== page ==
Album Title

Mike Oldfield
Tubular Bells
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First Released



Progressive Rock









Release Format


Record Label Release


World Sales Figure

15,000,000 copies

Album Description
Tubular Bells is the debut record album of English musician Mike Oldfield, released in 1973. It was the first album released by Virgin Records and an early cornerstone of the company's success. Vivian Stanshall provided the voice of the "Master of Ceremonies" who reads off the list of instruments at the end of the first movement. The opening piano solo was used as a soundtrack to the blockbuster William Friedkin film The Exorcist (released the same year) and gained considerable airplay because of this.
The piece was later orchestrated by David Bedford for The Orchestral Tubular Bells version and it had three sequels in the 1990s, Tubular Bells II (1992), Tubular Bells III (1998) and The Millennium Bell (1999). Finally, the album was fully re-recorded as Tubular Bells 2003 at its 30th anniversary in 2003. A newly mastered and mixed re-issue of the original album appeared in June 2009 on Mercury Records, with bonus material. On 6 June there were international bell-ringing ceremonies to promote the release.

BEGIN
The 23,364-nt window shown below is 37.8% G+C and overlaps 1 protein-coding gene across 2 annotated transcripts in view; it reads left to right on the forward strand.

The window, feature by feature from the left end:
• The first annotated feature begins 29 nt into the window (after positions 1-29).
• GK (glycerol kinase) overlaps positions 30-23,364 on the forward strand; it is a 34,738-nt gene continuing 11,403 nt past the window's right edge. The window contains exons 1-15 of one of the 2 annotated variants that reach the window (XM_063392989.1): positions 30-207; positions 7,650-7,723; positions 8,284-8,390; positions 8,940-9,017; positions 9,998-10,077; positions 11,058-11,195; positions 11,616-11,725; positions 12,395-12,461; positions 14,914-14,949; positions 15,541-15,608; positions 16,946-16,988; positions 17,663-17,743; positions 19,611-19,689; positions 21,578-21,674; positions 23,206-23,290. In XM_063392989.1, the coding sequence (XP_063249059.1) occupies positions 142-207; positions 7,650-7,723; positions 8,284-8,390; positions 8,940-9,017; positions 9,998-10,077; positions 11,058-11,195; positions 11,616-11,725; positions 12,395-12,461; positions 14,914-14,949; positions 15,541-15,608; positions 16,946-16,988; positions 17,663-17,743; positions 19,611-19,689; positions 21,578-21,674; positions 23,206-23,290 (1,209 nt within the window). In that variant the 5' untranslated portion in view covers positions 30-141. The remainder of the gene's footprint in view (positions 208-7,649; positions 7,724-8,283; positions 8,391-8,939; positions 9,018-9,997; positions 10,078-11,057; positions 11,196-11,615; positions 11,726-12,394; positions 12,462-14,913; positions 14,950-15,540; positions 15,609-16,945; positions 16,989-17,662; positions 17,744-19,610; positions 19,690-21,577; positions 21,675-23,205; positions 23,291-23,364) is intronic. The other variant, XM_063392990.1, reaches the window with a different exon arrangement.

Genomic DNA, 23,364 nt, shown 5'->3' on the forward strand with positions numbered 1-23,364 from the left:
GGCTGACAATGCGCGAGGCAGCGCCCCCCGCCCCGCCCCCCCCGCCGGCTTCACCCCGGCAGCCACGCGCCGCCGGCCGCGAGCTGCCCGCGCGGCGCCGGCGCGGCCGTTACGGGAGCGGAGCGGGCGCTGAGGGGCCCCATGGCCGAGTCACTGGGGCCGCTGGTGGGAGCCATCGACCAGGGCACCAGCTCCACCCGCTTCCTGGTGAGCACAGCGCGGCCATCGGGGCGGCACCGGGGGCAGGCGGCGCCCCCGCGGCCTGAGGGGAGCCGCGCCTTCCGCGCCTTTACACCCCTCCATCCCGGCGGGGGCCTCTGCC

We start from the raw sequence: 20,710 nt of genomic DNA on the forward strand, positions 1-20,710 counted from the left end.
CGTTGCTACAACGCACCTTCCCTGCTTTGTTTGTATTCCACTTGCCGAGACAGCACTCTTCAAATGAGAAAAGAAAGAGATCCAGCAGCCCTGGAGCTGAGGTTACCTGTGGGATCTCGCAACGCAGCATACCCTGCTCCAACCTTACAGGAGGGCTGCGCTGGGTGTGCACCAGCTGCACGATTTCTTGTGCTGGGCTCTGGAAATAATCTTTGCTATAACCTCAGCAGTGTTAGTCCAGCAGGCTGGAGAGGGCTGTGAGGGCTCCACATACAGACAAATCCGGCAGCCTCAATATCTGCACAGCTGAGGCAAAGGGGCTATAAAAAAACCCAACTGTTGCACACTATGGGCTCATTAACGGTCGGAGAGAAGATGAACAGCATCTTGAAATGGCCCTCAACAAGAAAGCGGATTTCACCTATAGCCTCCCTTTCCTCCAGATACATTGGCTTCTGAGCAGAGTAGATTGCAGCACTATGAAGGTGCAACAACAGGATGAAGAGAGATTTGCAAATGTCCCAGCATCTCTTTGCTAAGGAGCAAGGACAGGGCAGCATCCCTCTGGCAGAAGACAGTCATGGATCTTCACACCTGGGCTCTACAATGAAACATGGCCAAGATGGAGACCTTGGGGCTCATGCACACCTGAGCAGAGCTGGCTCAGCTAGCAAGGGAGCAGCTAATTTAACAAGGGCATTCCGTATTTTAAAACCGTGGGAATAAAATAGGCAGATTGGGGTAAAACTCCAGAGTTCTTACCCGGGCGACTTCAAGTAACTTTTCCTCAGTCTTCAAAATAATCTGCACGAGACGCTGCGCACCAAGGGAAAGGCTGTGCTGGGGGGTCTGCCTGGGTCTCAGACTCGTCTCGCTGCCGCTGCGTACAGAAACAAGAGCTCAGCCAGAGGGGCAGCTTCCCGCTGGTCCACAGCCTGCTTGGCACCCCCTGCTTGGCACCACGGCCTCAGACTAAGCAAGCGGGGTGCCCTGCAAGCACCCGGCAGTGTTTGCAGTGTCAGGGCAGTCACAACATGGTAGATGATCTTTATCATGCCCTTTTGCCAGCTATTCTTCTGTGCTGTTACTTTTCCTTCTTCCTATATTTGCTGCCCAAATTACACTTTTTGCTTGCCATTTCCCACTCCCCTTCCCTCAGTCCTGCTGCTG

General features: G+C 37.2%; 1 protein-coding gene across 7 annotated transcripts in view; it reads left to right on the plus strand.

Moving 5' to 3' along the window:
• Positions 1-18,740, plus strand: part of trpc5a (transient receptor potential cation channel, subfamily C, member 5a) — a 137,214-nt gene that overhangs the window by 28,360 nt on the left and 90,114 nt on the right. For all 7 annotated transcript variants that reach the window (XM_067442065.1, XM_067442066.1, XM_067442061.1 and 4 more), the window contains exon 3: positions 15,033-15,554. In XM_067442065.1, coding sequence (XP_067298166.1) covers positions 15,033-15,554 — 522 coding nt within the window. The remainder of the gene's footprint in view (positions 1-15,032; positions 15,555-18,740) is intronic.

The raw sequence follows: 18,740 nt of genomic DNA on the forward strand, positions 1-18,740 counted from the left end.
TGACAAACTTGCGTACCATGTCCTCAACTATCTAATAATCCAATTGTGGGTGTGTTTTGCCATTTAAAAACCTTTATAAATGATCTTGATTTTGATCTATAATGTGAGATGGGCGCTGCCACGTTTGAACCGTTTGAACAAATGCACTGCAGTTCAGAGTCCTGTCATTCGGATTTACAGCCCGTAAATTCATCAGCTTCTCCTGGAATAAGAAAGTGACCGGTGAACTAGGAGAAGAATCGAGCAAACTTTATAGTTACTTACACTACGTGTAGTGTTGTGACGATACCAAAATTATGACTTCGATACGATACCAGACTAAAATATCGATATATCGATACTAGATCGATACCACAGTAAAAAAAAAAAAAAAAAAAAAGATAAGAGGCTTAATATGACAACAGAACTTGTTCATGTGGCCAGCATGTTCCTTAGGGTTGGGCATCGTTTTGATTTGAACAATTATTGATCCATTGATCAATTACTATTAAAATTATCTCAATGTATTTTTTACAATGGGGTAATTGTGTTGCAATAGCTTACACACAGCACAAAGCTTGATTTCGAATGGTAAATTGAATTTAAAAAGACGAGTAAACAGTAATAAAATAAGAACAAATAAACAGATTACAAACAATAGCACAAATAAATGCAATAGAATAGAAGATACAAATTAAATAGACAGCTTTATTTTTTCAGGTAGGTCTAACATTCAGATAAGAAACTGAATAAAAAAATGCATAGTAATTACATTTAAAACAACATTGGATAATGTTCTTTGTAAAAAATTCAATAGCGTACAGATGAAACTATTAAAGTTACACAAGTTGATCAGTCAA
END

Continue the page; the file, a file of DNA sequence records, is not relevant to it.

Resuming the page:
Album Review
The opening sequence of Tubular Bells is most widely known as The Exorcist's foreboding theme, but many of this album's freakiest moments come much later. Recorded by 19-year-old English prodigy Mike Oldfield, two 20-minute-plus sections play out variations on almost every theme that could form in the head of a young LSD voyager. "We wouldn't have all those beautiful tracks like 'Lucy in the Sky With Diamonds,' and we probably wouldn't have Tubular Bells — a lot of things, really — without drugs," Oldfield later told The Guardian. The first half employs ambient soundscapes, guitar riffage and a section where "master of ceremonies" Vivian Stanshall mock-pretentiously introduces an array of instruments — "glockenspiel!" and "two slightly. . .distorted guitars" — à la the Bonzo Dog Band. In part two, Oldfield totally loses his shit, as phlegmy, drunken grunts and howls over otherwise upbeat symphonic rock leads into "The Sailor's Hornpipe," better known as the seafaring song popularly used in Popeye cartoons. R.F.

User Comments

zag says: 4 days ago
One of the all time classic albums


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